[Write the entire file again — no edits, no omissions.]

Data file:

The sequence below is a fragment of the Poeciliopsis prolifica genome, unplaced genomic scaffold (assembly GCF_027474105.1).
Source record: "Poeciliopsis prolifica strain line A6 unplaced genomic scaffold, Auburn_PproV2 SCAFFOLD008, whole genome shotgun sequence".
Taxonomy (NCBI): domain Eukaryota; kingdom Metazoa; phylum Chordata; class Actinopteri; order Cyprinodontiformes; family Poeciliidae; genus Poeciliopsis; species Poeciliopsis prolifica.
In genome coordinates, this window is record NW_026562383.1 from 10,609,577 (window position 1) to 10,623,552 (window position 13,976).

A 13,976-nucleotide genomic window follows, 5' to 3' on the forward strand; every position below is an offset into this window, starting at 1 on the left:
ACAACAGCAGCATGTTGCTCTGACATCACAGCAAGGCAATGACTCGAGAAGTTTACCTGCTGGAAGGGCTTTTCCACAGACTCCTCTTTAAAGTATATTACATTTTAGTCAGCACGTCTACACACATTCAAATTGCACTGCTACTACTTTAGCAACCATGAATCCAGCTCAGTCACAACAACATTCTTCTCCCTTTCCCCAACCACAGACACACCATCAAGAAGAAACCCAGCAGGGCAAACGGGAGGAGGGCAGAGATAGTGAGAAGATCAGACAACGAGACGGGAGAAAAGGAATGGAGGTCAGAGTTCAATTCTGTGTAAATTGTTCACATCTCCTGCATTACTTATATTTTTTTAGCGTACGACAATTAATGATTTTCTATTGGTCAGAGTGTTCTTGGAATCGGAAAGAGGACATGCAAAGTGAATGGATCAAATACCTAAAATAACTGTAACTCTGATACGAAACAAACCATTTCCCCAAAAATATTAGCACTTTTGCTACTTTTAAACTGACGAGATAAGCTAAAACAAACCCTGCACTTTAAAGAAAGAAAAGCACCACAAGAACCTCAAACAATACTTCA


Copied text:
The sequence below is a fragment of the Poeciliopsis prolifica genome, unplaced genomic scaffold (assembly GCF_027474105.1).
Source record: "Poeciliopsis prolifica strain line A6 unplaced genomic scaffold, Auburn_PproV2 SCAFFOLD008, whole genome shotgun sequence".
Taxonomy (NCBI): domain Eukaryota; kingdom Metazoa; phylum Chordata; class Actinopteri; order Cyprinodontiformes; family Poeciliidae; genus Poeciliopsis; species Poeciliopsis prolifica.
In genome coordinates, this window is record NW_026562383.1 from 10,609,577 (window position 1) to 10,623,552 (window position 13,976).

A 13,976-nucleotide genomic window follows, 5' to 3' on the forward strand; every position below is an offset into this window, starting at 1 on the left:
ACAACAGCAGCATGTTGCTCTGACATCACAGCAAGGCAATGACTCGAGAAGTTTACCTGCTGGAAGGGCTTTTCCACAGACTCCTCTTTAAAGTATATTACATTTTAGTCAGCACGTCTACACACATTCAAATTGCACTGCTACTACTTTAGCAACCATGAATCCAGCTCAGTCACAACAACATTCTTCTCCCTTTCCCCAACCACAGACACACCATCAAGAAGAAACCCAGCAGGGCAAACGGGAGGAGGGCAGAGATAGTGAGAAGATCAGACAACGAGACGGGAGAAAAGGAATGGAGGTCAGAGTTCAATTCTGTGTAAATTGTTCACATCTCCTGCATTACTTATATTTTTTTAGCGTACGACAATTAATGATTTTCTATTGGTCAGAGTGTTCTTGGAATCGGAAAGAGGACATGCAAAGTGAATGGATCAAATACCTAAAATAACTGTAACTCTGATACGAAACAAACCATTTCCCCAAAAATATTAGCACTTTTGCTACTTTTAAACTGACGAGATAAGCTAAAACAAACCCTGCACTTTAAAGAAAGAAAAGCACCACAAGAACCTCAAACAATACTTCA